A paper released by McKinsey in 2017 said, “While less than 5 percent of all occupations can be automated entirely using demonstrated technologies, about 60 percent of all occupations have at least 30 percent of constituent activities that could be automated.”
Let’s think this through – if 60 percent of ALL occupations have the potential to be automated to a modest degree(30%), can you imagine the impact Robotic Process Automation (RPA) is making in the market?
The McKinsey paper also revealed that many advanced economies such as the US, the UK, Australia and Japan have an aging workforce, which means that automation could be the only way to boost productivity and meet the economic growth projections. Even in countries like India, Indonesia, Saudi Arabia and Mexico, where the working population is younger, their high growth aspirations will call for significant automation support to sustain economic development.
Hence, it is quite easy to see that automation is expected to touch the global workplace one way or the other by not only doing what we thought only humans could do, but by doing those activities with way more precision and speed; and perhaps also at a fraction of the cost.
Could this growth of RPA’s potential mean displacement of human labor at an alarming rate? Read on.
The RPA explosion
According to a Forrester report, the RPA market was valued at only $250 million in 2016. However, it is expected to grow to $2.9 billion in 2021. And there’s more. Many research firms anticipate that the RPA market will grow at a CAGR of over 36 percent and that the market size would cross $8 billion by 2023!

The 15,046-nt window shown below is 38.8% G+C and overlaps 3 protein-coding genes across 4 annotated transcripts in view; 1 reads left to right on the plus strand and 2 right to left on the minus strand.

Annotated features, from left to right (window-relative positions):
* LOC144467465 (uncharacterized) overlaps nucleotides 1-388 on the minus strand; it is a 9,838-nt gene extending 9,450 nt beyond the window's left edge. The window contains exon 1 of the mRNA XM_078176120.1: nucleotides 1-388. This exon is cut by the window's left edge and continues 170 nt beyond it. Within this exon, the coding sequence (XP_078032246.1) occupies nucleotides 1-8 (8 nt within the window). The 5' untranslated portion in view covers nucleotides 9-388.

It is important to note that these predictions are based on the spurt in the demand for RPA to eliminate repetitive human tasks in business. This growth is also fueled by low development costs and easy availability of the software. But because there isn’t much clarity in the real size and growth of the market, it may still feel like a “nice-to-have” for many enterprises who are not yet sold on the idea of automation.
One thing cannot be discounted though – RPA, in combination with artificial intelligence, machine learning or Internet of Things, will change the face of the global workforce in the next couple of years. From reducing operational costs to making processes more efficient, RPA is set to power up businesses sooner than later. This makes it all the more important to embrace this change, instead of fearing it.
Thoughts & Reflections from Industry Pundits
A leading analyst at Gartner, Frances Karamouzis, observes that the explosive growth of the RPA market is restricted to about 70 companies, most of which are small players, who may eventually get bought out or exit the RPA field. The RPA industry is, hence, expected to get consolidated; which means that businesses who want to foray into RPA may want to research the vendors exhaustively to make sure they get long-term support.